Tired of horror games where you just shoot an infinite number of enemies? Do you long for that classic horror game with a creepy atmosphere and where reliance on puzzles and logic is regarded more highly than action? Silent Hill: Downpour is exactly what you need. This game is reminiscent of what is considered a classic survival-horror game.
The protagonist, Murphy Pendleton, is a prisoner for currently unknown reasons, which are revealed throughout the game. During a transfer to a new prison, the bus runs off the road and, as luck would have it, Murphy escapes. On the unlucky side, Murphy has escaped into the town of Silent Hill, a place no one should ever visit. The game’s main premise is simply trying to escape the town, which is a lot harder than it seems.
The town of Silent Hill is indeed creepy and sets a wonderfully horrific atmosphere. It’s run-down, dark, dirty, and the hazy fog makes you question what exactly is in this town besides you. When the weather turns stormy, things get even worse, since there is an increase in monsters with bad weather. Entering buildings intensifies the atmosphere, as you see bloody smears on the wall and other disturbing scenes. Going deep into an abandoned mine and accessing an old orphanage are just two examples of places that should be avoided at all costs, yet, you must enter all the same. The Otherworld, which is a staple in Silent Hill titles, is a different dimension that teases the boundaries of physics and logic. Whenever the real world tears away and the Otherworld takes over, your skin crawls as you desperately try to escape, and you know something horrible is about to happen.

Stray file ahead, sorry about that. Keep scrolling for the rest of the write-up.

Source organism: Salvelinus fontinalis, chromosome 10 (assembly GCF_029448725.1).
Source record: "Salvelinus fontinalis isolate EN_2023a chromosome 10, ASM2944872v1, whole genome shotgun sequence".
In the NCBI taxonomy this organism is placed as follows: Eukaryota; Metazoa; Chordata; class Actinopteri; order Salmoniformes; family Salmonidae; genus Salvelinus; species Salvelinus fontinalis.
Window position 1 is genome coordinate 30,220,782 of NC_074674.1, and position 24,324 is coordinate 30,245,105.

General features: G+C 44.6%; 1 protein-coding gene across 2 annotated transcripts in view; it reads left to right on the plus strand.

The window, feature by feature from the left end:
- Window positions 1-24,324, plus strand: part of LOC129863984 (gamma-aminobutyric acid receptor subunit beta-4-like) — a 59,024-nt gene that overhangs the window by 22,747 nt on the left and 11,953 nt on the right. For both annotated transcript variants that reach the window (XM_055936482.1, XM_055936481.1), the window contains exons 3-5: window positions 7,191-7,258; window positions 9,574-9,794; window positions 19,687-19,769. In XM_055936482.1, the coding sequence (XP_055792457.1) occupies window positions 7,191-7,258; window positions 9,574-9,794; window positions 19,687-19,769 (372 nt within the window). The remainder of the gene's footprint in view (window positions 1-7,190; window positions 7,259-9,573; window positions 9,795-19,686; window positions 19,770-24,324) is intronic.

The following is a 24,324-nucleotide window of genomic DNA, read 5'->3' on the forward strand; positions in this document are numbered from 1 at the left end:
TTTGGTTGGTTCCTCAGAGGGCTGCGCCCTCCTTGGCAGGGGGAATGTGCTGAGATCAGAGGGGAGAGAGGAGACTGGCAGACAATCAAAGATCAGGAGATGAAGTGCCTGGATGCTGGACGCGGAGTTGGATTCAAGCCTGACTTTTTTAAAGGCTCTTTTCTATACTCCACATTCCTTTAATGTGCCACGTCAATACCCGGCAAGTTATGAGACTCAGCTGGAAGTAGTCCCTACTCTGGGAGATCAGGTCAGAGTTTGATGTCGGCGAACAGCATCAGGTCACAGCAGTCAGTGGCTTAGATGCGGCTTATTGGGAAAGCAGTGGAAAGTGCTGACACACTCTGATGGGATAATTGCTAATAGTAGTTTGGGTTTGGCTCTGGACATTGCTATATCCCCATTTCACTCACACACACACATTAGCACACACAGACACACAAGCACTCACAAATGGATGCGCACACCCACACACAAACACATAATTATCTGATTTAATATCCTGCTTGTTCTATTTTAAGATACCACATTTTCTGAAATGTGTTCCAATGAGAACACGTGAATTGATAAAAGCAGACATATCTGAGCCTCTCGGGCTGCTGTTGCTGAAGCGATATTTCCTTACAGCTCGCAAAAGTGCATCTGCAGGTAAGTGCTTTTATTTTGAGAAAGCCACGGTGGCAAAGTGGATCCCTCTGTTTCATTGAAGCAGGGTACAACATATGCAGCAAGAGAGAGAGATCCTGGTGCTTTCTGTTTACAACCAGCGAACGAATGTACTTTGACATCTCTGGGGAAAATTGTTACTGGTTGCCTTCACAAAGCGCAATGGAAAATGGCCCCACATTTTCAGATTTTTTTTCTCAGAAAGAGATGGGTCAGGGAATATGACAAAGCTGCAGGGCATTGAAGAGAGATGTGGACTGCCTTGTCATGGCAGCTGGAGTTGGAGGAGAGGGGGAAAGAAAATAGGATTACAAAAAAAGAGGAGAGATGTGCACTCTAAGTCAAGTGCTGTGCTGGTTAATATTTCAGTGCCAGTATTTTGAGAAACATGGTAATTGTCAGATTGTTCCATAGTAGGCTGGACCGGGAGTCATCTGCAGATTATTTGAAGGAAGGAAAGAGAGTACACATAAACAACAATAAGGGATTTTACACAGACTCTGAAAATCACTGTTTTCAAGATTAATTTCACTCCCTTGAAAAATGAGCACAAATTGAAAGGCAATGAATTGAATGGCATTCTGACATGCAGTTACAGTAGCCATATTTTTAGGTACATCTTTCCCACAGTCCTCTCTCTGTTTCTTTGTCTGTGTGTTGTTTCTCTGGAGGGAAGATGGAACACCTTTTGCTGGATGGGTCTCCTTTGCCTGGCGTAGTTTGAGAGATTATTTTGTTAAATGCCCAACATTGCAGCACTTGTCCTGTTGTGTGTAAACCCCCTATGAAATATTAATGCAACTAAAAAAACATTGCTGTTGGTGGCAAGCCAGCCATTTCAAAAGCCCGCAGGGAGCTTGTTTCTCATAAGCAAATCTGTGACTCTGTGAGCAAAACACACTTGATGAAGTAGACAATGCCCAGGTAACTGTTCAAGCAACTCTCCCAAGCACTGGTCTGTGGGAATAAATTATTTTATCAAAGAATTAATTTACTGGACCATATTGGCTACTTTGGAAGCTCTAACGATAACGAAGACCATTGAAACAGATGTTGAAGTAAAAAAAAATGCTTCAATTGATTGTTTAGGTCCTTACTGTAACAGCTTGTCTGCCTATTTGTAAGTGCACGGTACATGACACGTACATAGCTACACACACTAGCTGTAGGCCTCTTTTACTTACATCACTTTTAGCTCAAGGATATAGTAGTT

Some games are terrifying because of the actual creatures. Downpour is the opposite: it loses almost all its fear once a creature shows itself. However, before the creature appears, there is an immensely scary vibe hovering in the atmosphere. The eerie soundtrack adds to this effect, and there is also no HUD display, which means there is no distraction from the horror. But what really sells the atmosphere is how strange Silent Hill is. You creep throughout a house, not sure what might happen with the next step, and it makes you tense throughout the entire game. If you’re looking for a good scare, this game will certainly give it to you.